To have your words speak for themselves, and let your stories paint your biography is really the goal of any writer. Does that make them mysterious or paint a false image, I don't know, but it does create persona regardless of what you choose to say about yourself. Case in point, every time I've read the work of Spencer Dew it has been followed by one sentence, "Spencer Dew lives in Chicago". That biography left my mind to wander back through his words to create an image of who I thought he may be, but I wanted more. I was able to find a short interview he did with SmokeLong Quarterly over two years ago, that talked about his experience in the Middle East and his take on how a novel is born (“But what ultimately propels any novel is good poetry, clarity and convulsion of imagery, and that element should be able to stand alone in short work, radically condensed. So I think the egg of the idea is the same for any length of work, and often, for me, a single piece will expand and contract and morph around until it settles in a mature shape.”). This was helpful, but I want more, so here is more with Spencer Dew:
Orange Alert (OA): Tell me about yourself, and how you discovered your gift for writing.
Spencer Dew (SD): I don't know how to write bios, I think. Like, I always say that I live in Chicago and then just list some places that have published things, which is more like an index or some kind of, what, linking thing, nodes on a network, and not a "biography" in the sense of a narrative of, yeah, upbringing and schooling and which wars I fought in or whatnot. Is that enough of an answer or do I need to, like, give you actual biographical facts? Or how about this: "Spencer Dew doesn't want to be overly mysterious, but he really dreads coming across like an ass." Or: "Spencer Dew lives in Chicago and regrets ever opening his mouth." Does that answer the "gift of writing" question, too?
OA: Who are your biggest literary influences?
SD: This is more a question to gnaw on... Anne Sexton says you have to hide your influences. That's probably fair. But there's also, like, a list of authors and texts that you just want to hand out on the El platforms, etc. Kenneth Patchen, Joy Williams, Steinke's "Suicide Blonde," Aragon's "Paris Peasant," Breton's "Nadja," Lyn Hejinian, Kathy Acker. I read "The Bell Jar" and "The Sun Also Rises" every year. They keep working. Lots of stuff. I'm really bad at remembering. Maybe also I'd say that the secret (and Sexton probably was implying this, too) is a rage toward absolute variety, to just, like, expose yourself to whatever you normally wouldn't, to take those risks, sit down with medical textbooks or hardware guides. One of the best things I read recently was this, like, recruitment pamphlet for one of the big brokerage firms, introducing prospective employees to the pace of worklife there, etc. A gorgeous little book, with lines like: "No time for a three-martini lunch in this business; food is only fuel." So true. And yet so false.
OA: How would you define creativity?
SD: I really wouldn't, which is the smartass answer, which them makes me really anxious and beady with self-loathing, as hinted at in the answer to question A. I don't know. It's interesting to look at, like, juxtapositions and such, and interesting to follow that as a kind of practice, into creative thinking, unexpected parallels. But that's a cheap answer, too, and only half of the truth. Know your history. That's an aphorism or instruction or whatever, but if anything is key to creativity, really, that has to be it.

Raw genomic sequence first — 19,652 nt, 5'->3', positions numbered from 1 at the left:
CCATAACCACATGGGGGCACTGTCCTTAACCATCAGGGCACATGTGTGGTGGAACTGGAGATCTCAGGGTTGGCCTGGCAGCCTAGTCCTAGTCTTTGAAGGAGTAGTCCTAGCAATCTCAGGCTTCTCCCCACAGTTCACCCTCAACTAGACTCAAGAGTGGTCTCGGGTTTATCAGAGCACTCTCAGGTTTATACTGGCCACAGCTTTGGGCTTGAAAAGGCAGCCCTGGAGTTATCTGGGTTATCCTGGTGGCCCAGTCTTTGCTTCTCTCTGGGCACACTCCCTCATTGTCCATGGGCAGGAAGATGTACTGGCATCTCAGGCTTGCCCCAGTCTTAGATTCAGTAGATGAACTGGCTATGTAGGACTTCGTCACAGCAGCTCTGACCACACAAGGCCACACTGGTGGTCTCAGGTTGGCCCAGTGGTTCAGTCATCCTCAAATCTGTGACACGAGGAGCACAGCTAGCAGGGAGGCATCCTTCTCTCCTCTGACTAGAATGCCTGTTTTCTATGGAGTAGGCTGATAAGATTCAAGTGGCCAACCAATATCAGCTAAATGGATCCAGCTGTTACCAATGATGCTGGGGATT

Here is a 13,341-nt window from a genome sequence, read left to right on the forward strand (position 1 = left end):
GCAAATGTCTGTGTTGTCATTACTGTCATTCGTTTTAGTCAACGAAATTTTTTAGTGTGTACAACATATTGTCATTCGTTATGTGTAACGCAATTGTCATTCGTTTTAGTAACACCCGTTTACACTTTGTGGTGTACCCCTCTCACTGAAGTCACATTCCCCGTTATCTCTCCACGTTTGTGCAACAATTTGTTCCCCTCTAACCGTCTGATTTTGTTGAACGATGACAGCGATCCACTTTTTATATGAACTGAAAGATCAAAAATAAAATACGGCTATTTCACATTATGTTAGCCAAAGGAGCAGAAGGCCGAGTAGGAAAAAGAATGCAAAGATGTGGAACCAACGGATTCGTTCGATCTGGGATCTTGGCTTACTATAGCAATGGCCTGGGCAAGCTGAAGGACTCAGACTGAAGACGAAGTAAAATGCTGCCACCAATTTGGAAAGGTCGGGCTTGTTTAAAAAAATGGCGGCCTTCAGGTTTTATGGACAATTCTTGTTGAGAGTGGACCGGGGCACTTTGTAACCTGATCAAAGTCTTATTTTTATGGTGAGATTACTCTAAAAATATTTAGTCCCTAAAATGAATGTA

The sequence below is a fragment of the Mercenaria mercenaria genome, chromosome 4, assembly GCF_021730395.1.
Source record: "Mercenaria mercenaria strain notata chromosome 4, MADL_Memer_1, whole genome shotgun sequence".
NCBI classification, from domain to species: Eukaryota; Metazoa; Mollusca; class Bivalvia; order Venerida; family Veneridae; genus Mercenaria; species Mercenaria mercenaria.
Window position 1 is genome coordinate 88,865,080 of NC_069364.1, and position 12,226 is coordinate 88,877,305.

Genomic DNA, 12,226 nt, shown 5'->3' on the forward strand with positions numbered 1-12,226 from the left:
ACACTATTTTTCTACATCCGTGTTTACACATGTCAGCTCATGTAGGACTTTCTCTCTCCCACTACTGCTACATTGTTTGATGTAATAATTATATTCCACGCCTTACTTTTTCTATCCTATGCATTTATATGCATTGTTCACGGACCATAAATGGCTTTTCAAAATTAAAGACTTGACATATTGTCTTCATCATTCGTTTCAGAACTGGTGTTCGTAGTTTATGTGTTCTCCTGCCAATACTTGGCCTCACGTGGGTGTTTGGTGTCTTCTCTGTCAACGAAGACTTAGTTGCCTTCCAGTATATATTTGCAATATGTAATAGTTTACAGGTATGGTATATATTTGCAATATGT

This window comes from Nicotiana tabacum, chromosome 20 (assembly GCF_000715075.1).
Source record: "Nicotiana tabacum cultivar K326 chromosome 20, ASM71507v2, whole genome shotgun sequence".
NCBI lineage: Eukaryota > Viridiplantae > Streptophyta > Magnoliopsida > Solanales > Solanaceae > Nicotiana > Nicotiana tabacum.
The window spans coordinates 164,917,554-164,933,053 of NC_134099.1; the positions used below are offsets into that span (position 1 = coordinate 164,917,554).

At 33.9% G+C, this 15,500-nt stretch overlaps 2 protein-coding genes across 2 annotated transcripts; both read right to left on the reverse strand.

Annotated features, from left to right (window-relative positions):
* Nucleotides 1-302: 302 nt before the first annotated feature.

OA: Do you listen to music while you write? Who are your favorite groups or musicians while writing and in general?
SD: Sometimes I listen to music when I write, yes. Or, like, even more than that, sometimes I write with music in mind, a specific phrase or, more usually, a specific beat or series of bars... I'll take an opening bass line and really work out from there. That's what I think about doing, as I do it, working out a tone and some images and a scene to match a musical line. Tangled up with that is the fact that I get fixated on individual songs, and play one song over and over and over. Often, otherwise, it's distracting, music and writing at the same time, but by the fortieth repetition of "Pilgrim" it's kind of a tonal drone, distilled to pure essence of feeling, with a beat, and the words blur away and you can write your own words to that sound, that pulse, that emotion. Sheesh. This is proof that I am no music writer.
OA: I’ve heard you are working on a novel, is there anything you can tell us about the concept and when it might be available for purchase?
SD: have a novel I'm shopping around, about nostalgia and college and Ohio and kids locked on tragically banal trajectories, rejecting all hope of change. Cheery stuff, but it cracks me up. There's a llama in it, and lots of squirrels, because I like squirrels. I like cats, too. I don't have any feelings toward llamas, except that they are scenic. I'm also finishing a novel about vigilantes in Chicago, or about a really lonely and unhappy guy who believes that he is in league with vigilantes in Chicago, the comic book kind, with butchery at various tourist sites and, you know, trained cougars... The project I'm starting is a bit more refined, if that's the word. It's about relationships.
Spencer does live in Chicago and he is a PhD. student at the University of Chicago Divinity School. He is currently writing a dissertation on the ethical/political motivations for Kathy Acker's literary techniques.
Here is a comprehensive list of where Spencer has been published, and here are a few of my personal favorites:
White Sale (from Cerebral Catalyst)
The Heart of it All (from No Media Kings)
Dogs of Goya, Velasquez, and Cervantes (from Wandering Army)
Thirteen Ways of Looking at Pregnancy Test (from Juked)
He is also a weekly contributor to Thieves Jargon.
(Photo by Jeremy Biles)